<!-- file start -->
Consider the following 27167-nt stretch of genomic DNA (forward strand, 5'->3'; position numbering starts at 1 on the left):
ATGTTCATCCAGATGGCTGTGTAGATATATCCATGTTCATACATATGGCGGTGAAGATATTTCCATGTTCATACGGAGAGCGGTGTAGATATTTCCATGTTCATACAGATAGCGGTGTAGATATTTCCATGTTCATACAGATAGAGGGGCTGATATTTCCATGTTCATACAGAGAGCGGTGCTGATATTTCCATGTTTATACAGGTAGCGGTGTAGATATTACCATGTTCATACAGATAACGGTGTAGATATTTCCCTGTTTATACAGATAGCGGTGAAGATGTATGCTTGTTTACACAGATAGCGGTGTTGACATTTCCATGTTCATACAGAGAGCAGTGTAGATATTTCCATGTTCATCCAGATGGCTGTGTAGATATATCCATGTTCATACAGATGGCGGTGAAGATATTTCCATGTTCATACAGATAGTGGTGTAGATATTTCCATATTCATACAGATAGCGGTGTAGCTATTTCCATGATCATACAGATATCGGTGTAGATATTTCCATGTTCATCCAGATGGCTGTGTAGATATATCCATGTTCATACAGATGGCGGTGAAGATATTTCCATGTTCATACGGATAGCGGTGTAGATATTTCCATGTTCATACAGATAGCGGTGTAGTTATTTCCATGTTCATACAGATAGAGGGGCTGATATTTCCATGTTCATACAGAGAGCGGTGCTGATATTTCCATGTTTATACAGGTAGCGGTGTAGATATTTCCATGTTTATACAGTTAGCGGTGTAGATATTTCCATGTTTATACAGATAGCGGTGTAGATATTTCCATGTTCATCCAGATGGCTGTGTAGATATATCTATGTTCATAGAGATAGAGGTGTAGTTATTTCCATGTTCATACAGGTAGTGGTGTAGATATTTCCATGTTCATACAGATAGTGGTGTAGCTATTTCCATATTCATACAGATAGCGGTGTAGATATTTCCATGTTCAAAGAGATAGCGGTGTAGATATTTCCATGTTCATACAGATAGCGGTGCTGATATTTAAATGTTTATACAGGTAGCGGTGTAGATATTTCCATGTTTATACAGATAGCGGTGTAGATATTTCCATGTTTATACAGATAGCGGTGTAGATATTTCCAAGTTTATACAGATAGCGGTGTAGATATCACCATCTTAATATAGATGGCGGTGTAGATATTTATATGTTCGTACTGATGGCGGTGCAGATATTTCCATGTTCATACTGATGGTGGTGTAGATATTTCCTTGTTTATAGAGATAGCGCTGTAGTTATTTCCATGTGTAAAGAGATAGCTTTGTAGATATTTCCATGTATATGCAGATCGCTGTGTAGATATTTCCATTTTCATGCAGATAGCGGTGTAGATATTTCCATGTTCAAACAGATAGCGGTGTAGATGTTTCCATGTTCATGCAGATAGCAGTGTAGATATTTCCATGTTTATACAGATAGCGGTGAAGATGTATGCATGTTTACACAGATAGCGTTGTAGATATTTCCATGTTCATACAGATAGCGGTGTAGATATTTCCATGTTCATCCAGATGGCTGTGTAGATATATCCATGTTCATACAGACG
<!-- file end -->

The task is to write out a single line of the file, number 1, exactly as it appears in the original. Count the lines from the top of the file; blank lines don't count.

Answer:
Consider the following 27167-nt stretch of genomic DNA (forward strand, 5'->3'; position numbering starts at 1 on the left):